What is really interesting though is why they have seen such popularity on university campuses as opposed to more traditional locations of art installations. Natalie Marie Lesco discussed her experiences when the REDress project came to St Francis Xavier University in Nova Scotia, suggesting that because Indigenous voices have tended to be excluded from Canadian history, holding the project at an academic institution “both indirectly and directly challenges the one-sided story of history” that is frequently taught. Although the institutions mentioned above tend to relate to the Government of Canada, the police force and the media, what is interesting about the REDress project is that it recognises universities as exclusive and traditionally colonial institutions and has the effect of addressing awareness and education at the root.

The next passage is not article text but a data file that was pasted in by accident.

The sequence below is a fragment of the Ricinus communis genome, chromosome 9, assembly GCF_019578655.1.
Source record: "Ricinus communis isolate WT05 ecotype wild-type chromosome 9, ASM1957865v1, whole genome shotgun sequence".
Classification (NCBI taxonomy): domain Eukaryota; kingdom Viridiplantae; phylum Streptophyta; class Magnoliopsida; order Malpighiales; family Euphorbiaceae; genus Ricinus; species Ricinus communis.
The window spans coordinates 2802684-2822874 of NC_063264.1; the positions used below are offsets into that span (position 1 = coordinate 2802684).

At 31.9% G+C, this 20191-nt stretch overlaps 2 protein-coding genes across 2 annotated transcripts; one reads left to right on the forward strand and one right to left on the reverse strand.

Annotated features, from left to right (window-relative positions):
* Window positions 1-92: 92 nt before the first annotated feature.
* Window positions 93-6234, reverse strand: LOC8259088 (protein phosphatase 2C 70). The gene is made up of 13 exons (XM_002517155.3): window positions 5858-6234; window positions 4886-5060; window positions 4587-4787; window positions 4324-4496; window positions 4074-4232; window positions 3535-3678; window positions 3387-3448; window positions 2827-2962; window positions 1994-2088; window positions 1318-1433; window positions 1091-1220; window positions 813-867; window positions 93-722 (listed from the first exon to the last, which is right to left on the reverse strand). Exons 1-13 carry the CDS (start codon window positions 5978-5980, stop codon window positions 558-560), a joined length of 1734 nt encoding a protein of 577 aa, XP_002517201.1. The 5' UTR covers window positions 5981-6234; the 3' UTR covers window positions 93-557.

As a purely visual installation, it could and has been suggested that the project alone lacks the ability to facilitate further education. While some may feel encouraged to take initiative and conduct their own research, the project may leave others asking, ‘What next?’ This is why I think that the placement on university campuses is so significant; they reflect a place of education, a place where open discussion tends to be encouraged and appreciated. And when you look at the responses from students, this is apparent. One Indigenous student at the University of Calgary, Sandra Manyfeathers, detailed how she had been personally effected by violence towards Indigenous women, stating that “When I see a red dress, I think of the woman that could have been wearing it. I think of my sisters.” She sees the REDress project as “a step towards making Canada a better place” and as I sit here doing my own research, I can’t help but agree.